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Thursday, June 7, 2012

Digital forensic investigation fails to show that Heartland did not author climate strategy memo

Digital forensic investigation fails to show that Heartland did not author climate strategy memo

by Brian Angliss, Scholars & Rogues, June 6, 2012

On May 1, 2012, The Heartland Institute published a digital forensics report from Protek International, a computer and information forensics and security firm based out of Chicago. Heartland hired Protek to investigate whether there was evidence that anyone from Heartland had written the “2012 Heartland Climate Strategy” memo (aka the Memo) that Heartland claims was fabricated by Peter Gleick when he falsified his identity in order to acquire and then leak confidential Heartland documents in February 2012.

As a result of their investigation, Protek concluded that the Memo had not been created on Heartland’s computer system and didn’t exist there or in Heartland’s email system prior to its publication on February 14, 2012. An S&R analysis of Protek’s investigation report finds that this broad conclusion is not supported by the details of Protek’s investigation. Specifically, S&R found that Protek may not have interviewed everyone at Heartland who could have authored the Memo, didn’t analyze enough types of computers and storage devices to rule out creation of the Memo, limited their investigation to only one of Heartland’s several offices, and didn’t search through enough different file types and storage to guarantee that they would have detected the Memo.

Protek’s interviews not inclusive enough
In the course of their digital forensics investigation, Protek interviewed a number of Heartland employees, “focusing on those who were part of the e-mail communications and transmission of documents in response to their online solicitation.” In addition, Protek’s report says that they “also interviewed senior officers of Heartland including [Heartland president] Joseph Bast, Diane Bast, and Kevin Fitzgerald.” Furthermore, Protek reported that “everyone interviewed by Protek stated that they had either not seen the Memo, or had not seen it prior to its being posted online on February 14th and all denied creating it as well.” While these statements are reasonable enough, they also raise a number of questions and concerns.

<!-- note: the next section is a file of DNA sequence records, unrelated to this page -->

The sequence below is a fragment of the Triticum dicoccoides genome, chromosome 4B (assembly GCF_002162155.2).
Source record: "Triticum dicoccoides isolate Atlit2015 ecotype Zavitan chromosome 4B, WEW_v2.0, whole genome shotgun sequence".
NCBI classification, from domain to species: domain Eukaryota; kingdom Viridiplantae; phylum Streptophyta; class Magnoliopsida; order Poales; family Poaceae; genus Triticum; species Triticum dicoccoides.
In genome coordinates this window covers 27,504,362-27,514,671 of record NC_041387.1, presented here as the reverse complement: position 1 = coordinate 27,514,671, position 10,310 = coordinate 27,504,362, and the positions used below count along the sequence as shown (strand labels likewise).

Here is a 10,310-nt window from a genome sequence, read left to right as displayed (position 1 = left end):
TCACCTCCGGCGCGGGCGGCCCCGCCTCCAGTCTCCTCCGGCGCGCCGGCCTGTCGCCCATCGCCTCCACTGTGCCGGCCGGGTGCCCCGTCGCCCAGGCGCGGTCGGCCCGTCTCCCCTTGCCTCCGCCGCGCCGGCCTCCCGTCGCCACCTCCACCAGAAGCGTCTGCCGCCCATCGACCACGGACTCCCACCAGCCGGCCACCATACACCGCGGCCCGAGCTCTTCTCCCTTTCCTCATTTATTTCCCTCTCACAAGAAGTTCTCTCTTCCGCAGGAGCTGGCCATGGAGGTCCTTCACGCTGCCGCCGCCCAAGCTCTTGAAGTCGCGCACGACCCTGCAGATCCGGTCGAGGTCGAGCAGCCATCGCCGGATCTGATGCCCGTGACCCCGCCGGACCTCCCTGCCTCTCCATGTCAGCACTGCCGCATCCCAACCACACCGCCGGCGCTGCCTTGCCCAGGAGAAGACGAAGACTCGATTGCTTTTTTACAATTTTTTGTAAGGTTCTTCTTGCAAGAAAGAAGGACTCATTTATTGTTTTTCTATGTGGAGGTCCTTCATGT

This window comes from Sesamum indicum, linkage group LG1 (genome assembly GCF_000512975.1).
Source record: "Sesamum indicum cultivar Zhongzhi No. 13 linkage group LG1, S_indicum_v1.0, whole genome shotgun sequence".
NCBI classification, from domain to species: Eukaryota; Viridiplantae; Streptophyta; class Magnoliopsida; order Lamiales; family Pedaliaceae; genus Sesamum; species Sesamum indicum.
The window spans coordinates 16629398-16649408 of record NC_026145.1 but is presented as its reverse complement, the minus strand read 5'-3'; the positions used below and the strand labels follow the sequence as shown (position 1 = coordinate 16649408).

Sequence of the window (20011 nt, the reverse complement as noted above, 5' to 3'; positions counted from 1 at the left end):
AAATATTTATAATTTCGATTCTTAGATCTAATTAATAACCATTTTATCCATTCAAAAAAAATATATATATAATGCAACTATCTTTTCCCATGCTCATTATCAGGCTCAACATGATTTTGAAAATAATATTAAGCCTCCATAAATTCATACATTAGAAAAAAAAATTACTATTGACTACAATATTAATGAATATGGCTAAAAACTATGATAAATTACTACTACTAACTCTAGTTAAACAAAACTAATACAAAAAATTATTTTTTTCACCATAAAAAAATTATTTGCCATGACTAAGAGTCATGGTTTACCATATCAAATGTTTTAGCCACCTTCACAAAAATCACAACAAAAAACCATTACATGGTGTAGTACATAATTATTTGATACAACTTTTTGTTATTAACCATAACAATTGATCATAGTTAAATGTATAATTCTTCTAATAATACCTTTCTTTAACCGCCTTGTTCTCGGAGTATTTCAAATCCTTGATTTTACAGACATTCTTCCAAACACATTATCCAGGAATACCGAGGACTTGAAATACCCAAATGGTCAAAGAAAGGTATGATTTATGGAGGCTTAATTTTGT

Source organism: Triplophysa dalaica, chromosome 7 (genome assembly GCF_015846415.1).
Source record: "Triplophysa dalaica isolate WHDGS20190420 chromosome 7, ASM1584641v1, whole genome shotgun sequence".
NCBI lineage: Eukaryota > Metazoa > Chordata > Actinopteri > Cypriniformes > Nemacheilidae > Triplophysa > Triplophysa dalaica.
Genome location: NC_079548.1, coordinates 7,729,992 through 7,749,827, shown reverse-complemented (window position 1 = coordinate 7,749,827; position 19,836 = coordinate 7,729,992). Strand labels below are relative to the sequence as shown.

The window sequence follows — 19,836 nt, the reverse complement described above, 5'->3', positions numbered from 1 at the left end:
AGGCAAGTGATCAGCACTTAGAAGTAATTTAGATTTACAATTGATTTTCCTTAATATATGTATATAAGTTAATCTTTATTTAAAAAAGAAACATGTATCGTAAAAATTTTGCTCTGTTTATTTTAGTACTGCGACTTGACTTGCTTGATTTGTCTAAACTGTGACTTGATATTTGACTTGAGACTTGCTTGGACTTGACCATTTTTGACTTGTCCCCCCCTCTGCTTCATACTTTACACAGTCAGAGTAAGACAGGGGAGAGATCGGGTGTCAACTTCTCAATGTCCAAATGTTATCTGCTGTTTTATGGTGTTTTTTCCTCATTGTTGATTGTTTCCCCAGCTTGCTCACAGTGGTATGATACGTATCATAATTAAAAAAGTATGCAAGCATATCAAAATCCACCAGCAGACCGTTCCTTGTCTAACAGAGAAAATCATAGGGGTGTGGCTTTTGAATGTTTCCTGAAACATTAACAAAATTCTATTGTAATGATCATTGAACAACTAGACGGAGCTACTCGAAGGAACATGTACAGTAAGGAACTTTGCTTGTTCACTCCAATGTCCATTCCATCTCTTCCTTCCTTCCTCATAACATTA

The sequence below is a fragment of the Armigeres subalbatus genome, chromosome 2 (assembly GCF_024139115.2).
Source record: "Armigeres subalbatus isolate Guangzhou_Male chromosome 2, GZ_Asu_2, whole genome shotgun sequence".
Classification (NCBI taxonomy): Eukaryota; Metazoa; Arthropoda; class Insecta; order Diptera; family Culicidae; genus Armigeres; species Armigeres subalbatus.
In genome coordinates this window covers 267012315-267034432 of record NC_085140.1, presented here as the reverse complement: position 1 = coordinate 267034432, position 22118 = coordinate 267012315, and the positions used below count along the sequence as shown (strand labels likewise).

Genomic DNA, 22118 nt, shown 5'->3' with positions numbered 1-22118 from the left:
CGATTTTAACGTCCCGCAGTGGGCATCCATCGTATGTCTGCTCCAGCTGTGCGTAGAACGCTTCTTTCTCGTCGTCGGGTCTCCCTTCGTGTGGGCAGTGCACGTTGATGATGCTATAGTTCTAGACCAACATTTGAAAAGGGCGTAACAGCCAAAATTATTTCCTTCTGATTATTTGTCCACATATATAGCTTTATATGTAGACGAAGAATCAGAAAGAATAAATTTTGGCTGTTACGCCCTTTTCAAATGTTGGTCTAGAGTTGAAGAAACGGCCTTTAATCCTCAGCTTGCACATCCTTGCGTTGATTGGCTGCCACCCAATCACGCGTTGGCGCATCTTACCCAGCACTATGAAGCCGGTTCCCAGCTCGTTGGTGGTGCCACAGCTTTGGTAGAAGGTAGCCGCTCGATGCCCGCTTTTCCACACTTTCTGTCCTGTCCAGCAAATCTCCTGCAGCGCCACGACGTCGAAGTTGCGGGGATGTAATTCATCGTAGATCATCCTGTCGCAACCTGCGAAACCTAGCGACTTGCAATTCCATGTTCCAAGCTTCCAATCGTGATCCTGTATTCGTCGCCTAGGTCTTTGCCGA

First, why did Protek focus on the employees who were involved in emailing the Board meeting documents to Gleick? Gleick himself said that he’d received the memo in the mail, not electronically, so there’s no evidence presented that these employees would have been the ones to send the Memo to Gleick via the USPS et al. Similarly, Protek doesn’t explain whether these employees could have been the Memo’s author, so there’s no good reason to focus on them in particular.

Second, Protek’s report implies that Protek interviewed other “senior officers” besides the Basts and Fitzgerald, but it leaves the other interviewees unnamed. It’s unclear whether or not these included all the members of the Heartland Board of Directors, for example, and the report specifically doesn’t say that it interviewed all “senior officers.” This approach would not necessarily detect officers who had seen the Memo, as the Memo itself explains.

The Memo’s author proposes that “it be kept confidential and only be distributed to a subset of Institute Board and senior staff.” If the Memo is authentic, this would mean that not all “senior officers” would have seen it. As a result, it’s possible that the Heartland senior officers that Protek interviewed could have honestly said that they didn’t read the memo precisely because they hadn’t been on the Memo’s limited distribution list. Without interviewing all of Heartland’s “senior officers” – senior staff and board members, plus any staff assistants to the “senior officers” – Protek’s interviews might not have detected the Memo’s origin even assuming all the interviewees answered honestly.

Protek too focused on Heartland’s Chicago headquarters

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